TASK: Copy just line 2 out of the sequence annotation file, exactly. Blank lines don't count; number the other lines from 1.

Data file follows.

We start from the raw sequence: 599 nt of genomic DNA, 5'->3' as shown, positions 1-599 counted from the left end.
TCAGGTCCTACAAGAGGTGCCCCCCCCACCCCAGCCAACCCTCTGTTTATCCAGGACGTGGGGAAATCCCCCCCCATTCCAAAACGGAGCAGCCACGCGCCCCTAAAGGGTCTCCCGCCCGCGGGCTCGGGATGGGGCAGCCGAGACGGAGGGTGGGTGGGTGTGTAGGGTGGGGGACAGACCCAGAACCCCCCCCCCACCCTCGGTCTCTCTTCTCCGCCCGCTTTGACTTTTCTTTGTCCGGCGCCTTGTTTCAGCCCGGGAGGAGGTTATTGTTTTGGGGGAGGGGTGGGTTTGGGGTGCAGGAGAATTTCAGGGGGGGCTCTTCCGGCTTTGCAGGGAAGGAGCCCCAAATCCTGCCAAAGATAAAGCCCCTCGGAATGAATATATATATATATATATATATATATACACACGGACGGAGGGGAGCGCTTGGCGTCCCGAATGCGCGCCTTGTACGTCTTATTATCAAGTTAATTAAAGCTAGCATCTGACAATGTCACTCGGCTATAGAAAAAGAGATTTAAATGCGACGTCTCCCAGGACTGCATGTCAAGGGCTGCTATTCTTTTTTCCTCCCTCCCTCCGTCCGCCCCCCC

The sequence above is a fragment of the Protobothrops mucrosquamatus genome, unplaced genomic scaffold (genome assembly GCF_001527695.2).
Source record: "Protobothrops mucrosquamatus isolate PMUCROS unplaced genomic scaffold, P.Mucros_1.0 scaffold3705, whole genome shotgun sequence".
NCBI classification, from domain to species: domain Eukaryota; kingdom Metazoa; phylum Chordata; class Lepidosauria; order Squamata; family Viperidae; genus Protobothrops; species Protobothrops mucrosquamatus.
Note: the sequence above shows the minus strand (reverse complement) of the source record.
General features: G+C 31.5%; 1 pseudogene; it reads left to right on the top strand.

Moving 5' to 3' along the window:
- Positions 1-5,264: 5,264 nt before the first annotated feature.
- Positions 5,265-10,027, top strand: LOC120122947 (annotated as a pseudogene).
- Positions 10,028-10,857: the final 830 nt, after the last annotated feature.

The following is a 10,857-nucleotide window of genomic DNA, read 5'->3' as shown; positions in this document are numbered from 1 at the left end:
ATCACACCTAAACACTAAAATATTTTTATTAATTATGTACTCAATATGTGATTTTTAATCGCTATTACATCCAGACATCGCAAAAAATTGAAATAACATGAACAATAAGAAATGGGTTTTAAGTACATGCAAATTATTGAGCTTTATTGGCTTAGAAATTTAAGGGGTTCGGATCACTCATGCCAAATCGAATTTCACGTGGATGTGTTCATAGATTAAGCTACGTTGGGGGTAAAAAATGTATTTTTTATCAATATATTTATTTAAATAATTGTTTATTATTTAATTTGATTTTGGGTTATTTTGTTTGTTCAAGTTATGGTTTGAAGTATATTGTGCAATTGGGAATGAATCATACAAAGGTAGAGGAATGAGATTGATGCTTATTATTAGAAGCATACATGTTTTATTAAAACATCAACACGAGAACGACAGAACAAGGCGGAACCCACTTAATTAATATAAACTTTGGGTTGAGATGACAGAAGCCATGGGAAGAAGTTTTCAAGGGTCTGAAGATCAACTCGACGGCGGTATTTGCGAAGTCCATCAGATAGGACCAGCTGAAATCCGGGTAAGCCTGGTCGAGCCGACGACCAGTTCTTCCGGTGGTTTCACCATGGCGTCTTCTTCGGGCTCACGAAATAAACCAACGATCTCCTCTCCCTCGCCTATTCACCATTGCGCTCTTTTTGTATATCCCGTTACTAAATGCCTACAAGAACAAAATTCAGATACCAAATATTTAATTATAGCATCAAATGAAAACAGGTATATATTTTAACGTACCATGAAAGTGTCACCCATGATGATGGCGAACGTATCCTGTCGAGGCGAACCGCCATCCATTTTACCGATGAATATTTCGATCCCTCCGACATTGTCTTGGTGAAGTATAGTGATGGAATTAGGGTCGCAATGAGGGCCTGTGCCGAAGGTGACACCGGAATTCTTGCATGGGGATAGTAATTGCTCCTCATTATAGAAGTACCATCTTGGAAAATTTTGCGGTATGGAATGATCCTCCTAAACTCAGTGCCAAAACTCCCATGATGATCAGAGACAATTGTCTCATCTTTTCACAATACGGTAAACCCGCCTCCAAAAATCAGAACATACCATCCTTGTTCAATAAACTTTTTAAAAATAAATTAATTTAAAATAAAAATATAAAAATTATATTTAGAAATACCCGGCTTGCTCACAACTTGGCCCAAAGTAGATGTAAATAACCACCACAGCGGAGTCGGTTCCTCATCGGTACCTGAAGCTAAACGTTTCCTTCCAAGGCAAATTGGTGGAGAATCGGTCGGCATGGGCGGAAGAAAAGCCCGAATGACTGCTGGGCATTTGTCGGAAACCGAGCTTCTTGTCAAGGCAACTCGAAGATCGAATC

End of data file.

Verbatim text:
TCAGGTCCTACAAGAGGTGCCCCCCCCACCCCAGCCAACCCTCTGTTTATCCAGGACGTGGGGAAATCCCCCCCCATTCCAAAACGGAGCAGCCACGCGCCCCTAAAGGGTCTCCCGCCCGCGGGCTCGGGATGGGGCAGCCGAGACGGAGGGTGGGTGGGTGTGTAGGGTGGGGGACAGACCCAGAACCCCCCCCCCACCCTCGGTCTCTCTTCTCCGCCCGCTTTGACTTTTCTTTGTCCGGCGCCTTGTTTCAGCCCGGGAGGAGGTTATTGTTTTGGGGGAGGGGTGGGTTTGGGGTGCAGGAGAATTTCAGGGGGGGCTCTTCCGGCTTTGCAGGGAAGGAGCCCCAAATCCTGCCAAAGATAAAGCCCCTCGGAATGAATATATATATATATATATATATATATACACACGGACGGAGGGGAGCGCTTGGCGTCCCGAATGCGCGCCTTGTACGTCTTATTATCAAGTTAATTAAAGCTAGCATCTGACAATGTCACTCGGCTATAGAAAAAGAGATTTAAATGCGACGTCTCCCAGGACTGCATGTCAAGGGCTGCTATTCTTTTTTCCTCCCTCCCTCCGTCCGCCCCCCC